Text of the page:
"We Will Remember Them"
Every other January, my colleague Sam Mulberry and I take a group of students to Europe, where we spend three weeks learning about the history of World War I in a few of the places it affected: Flanders and the Somme, London and Paris, Munich and Oxford. As we journey, we encounter myriad attempts to make meaning of an impossibly complicated story. More often than any other symbol or text, we see three words: "Lest we forget."
On a centenary poster outside St Paul's Cathedral: "Lest we forget." On a simple wooden cross in a Belgian field, placed by English footballers where their ancestors turned No Man's Land into a makeshift pitch during the famous Christmas Truce of 1914: "Lest we forget." On tens of thousands of gravestones in Commonwealth cemeteries, where other words failed grieving families given the option of writing an epitaph: "Lest we forget."
At first glance, the phrase can seem rote, unnecessary. Surely a world war—fought by 65 million people and involving far more—cannot pass from the memory of anyone who experienced it, or heard about its glories and horrors second hand. Nor from the collective memory of a community broken, defined, or otherwise affected by it.
And yet, we forget. Time marches forward, carrying our attention with it. The complicated riches of contemplating the past don't stack up against the urgent needs of the present and the terrifying anxieties or tantalizing possibilities of the future.
So like the poet Laurence Binyon, watching the first Tommies cross the English Channel in 1914, people for a hundred years have pledged themselves against their nature:
They shall not grow old, as we that are left grow old:
Age shall not weary them, nor the years condemn.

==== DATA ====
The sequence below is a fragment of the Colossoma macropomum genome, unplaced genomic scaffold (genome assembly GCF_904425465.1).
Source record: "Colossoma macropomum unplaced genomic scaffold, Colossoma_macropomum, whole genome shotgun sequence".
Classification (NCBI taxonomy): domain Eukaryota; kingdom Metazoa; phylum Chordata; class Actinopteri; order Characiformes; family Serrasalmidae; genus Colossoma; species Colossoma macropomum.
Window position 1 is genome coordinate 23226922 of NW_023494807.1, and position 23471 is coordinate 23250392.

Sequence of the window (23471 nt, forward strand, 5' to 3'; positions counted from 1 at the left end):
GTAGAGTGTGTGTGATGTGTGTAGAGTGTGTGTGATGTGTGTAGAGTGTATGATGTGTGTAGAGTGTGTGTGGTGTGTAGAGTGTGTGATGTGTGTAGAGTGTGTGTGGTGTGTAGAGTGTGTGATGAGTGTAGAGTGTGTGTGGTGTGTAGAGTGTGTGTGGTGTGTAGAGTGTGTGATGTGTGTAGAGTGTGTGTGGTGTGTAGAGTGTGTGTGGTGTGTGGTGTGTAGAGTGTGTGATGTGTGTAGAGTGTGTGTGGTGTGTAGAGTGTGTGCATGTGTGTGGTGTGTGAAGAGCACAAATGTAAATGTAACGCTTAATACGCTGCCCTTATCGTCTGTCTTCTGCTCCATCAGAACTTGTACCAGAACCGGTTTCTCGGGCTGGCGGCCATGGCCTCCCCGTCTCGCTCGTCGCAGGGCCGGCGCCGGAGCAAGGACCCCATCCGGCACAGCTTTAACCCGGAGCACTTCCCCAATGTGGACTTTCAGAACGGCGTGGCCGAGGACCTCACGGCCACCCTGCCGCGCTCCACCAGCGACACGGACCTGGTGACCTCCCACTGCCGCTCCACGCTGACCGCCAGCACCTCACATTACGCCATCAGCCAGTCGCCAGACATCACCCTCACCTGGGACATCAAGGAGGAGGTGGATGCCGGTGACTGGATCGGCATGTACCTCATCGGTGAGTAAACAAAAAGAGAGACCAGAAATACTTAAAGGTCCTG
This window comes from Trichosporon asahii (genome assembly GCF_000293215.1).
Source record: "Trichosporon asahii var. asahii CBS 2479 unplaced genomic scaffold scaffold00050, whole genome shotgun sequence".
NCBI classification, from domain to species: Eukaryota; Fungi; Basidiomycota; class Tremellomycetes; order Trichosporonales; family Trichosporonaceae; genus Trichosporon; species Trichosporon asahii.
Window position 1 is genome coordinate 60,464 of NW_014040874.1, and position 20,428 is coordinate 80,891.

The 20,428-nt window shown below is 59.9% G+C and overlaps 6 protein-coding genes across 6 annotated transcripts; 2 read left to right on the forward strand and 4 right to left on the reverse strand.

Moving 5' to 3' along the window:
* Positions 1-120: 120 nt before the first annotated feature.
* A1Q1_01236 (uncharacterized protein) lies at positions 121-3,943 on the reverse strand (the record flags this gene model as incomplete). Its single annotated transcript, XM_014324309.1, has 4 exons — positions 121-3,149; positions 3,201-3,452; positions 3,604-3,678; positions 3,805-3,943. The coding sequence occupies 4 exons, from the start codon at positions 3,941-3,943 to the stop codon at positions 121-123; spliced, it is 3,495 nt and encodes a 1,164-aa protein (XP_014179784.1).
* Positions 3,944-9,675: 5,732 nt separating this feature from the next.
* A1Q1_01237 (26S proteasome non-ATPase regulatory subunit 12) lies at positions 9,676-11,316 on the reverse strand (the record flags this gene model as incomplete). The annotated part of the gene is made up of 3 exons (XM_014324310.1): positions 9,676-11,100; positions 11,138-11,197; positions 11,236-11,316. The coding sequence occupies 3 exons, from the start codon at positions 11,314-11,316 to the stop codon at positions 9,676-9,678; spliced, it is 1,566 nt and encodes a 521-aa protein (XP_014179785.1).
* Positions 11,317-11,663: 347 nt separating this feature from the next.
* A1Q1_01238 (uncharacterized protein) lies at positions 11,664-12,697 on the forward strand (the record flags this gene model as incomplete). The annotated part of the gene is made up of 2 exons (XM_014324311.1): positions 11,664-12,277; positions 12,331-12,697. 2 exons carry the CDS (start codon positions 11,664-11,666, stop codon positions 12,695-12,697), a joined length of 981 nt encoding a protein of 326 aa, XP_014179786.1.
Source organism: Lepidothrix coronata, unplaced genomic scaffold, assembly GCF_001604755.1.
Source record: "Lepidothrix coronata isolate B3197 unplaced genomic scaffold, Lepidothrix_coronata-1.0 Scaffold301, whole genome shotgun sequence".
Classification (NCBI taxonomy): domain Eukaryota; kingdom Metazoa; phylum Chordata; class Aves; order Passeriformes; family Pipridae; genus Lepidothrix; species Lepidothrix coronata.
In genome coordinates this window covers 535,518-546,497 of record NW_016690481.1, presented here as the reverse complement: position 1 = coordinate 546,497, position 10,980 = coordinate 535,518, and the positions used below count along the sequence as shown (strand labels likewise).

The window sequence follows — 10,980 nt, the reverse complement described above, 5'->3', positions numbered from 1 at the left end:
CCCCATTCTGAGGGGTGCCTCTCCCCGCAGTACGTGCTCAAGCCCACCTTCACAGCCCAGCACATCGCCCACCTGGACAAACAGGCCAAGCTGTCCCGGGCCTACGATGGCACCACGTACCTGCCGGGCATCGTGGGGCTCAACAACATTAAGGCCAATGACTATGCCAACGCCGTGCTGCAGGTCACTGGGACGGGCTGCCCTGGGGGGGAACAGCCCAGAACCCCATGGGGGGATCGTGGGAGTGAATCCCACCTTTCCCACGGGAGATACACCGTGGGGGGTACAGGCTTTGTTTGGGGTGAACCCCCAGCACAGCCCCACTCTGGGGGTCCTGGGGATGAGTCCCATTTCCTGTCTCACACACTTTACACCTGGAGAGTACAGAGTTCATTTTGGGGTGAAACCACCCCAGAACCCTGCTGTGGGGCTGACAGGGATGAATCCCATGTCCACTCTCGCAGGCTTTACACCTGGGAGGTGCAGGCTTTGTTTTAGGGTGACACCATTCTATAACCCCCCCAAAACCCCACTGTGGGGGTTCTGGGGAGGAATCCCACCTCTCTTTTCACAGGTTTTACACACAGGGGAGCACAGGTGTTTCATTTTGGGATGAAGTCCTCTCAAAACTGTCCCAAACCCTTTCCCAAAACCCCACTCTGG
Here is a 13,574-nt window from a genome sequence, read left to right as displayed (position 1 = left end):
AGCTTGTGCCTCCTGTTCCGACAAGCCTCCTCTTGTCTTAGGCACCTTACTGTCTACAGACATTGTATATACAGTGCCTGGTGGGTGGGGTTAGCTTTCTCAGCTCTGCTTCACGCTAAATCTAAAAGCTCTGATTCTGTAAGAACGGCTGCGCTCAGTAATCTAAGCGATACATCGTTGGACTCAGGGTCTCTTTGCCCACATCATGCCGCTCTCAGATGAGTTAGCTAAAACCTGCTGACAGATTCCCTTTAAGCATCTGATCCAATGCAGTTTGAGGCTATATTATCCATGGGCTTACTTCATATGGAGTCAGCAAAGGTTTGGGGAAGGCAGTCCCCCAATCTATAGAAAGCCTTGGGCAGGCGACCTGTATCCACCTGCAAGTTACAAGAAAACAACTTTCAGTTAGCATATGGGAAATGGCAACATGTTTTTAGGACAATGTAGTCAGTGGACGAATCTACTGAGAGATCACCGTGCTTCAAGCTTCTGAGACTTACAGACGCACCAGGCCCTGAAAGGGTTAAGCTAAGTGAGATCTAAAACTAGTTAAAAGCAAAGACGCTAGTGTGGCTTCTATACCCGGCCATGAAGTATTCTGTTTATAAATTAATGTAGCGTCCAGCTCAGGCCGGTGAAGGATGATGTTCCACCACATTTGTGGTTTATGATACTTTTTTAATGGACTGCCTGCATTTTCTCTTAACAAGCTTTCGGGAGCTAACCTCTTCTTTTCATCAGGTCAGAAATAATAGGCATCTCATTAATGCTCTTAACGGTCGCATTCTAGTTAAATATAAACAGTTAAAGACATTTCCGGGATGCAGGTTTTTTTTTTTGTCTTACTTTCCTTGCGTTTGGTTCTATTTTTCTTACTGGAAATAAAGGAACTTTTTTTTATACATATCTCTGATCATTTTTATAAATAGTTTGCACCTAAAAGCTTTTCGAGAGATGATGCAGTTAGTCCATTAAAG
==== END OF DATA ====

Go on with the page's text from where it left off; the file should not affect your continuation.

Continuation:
At the going down of the sun and in the morning,
We will remember them.
That vow has been renewed again for the war's centenary. The BBC plans over 2,500 hours of TV and radio programming, and the British and French governments have jointly budgeted €65 million ($70 million) for commemoration. Australia's public and private sectors plan three times that much spending, though a lackluster public response so far has led one historian to warn of "Gallipoli fatigue."
(Not surprisingly, given such figures, the line between commemoration and commerce has blurred. Early in our tour of the Western front, our young Belgian guide worried that too many of his countrymen were trying to make a few euros off of centenary-related tourism. "That's not memory," he muttered.)
By comparison to what's happening in Great Britain, Europe, and Australia, the commemorative effort in the US has been relatively muted. Perhaps it will grow once we hit 2017, but even so, the US World War One Commission receives no taxpayer support. It will have to rely on private donors to raise the $25 million budgeted for the centerpiece of its commemorative efforts: a national memorial in Washington, DC.
Now, it's not like there are no WWI memorials in this country. In fact, there are thousands of them: statues and stones, plaques and parks, flagpoles and football stadiums. (The Chicago Bears, Texas Longhorns, and Nebraska Cornhuskers are just a few of the teams whose gridirons commemorate American losses from 1917-1918.)
And it's not like there's no national WWI memorial in this country. That's in Kansas City, where the Liberty Memorial has towered over the city since 1926 and is now fused with the National WWI Museum.
But there's no national WWI memorial in the capital city. London has the Cenotaph. Paris has an eternal flame at the Arc de Triomphe. Even Ottawa has a granite arch made famous in 2014, when its unarmed guard was killed by a gunman en route to the country's parliament. Meanwhile, Washington has had to settle for a relatively obscure statue of General John J. Pershing. (Raise your hand if you knew that it stands in a park across Pennsylvania Avenue from the White House.)
That despite the fact—as the Commission's website rather huffily points out —that World War I took more American lives than the Korean War and Vietnam War combined: "Yet while those who fell in Korea and Vietnam, as well as in World War II, are honored and remembered with memorials on the National Mall, no such recognition is given to the veterans of World War I."
From 350 designs submitted last summer, the Commission selected five finalists. But while a winner will be announced on January 20th, a glance at the commission's vision and design goals suggest that "We will remember them" is easier said than done.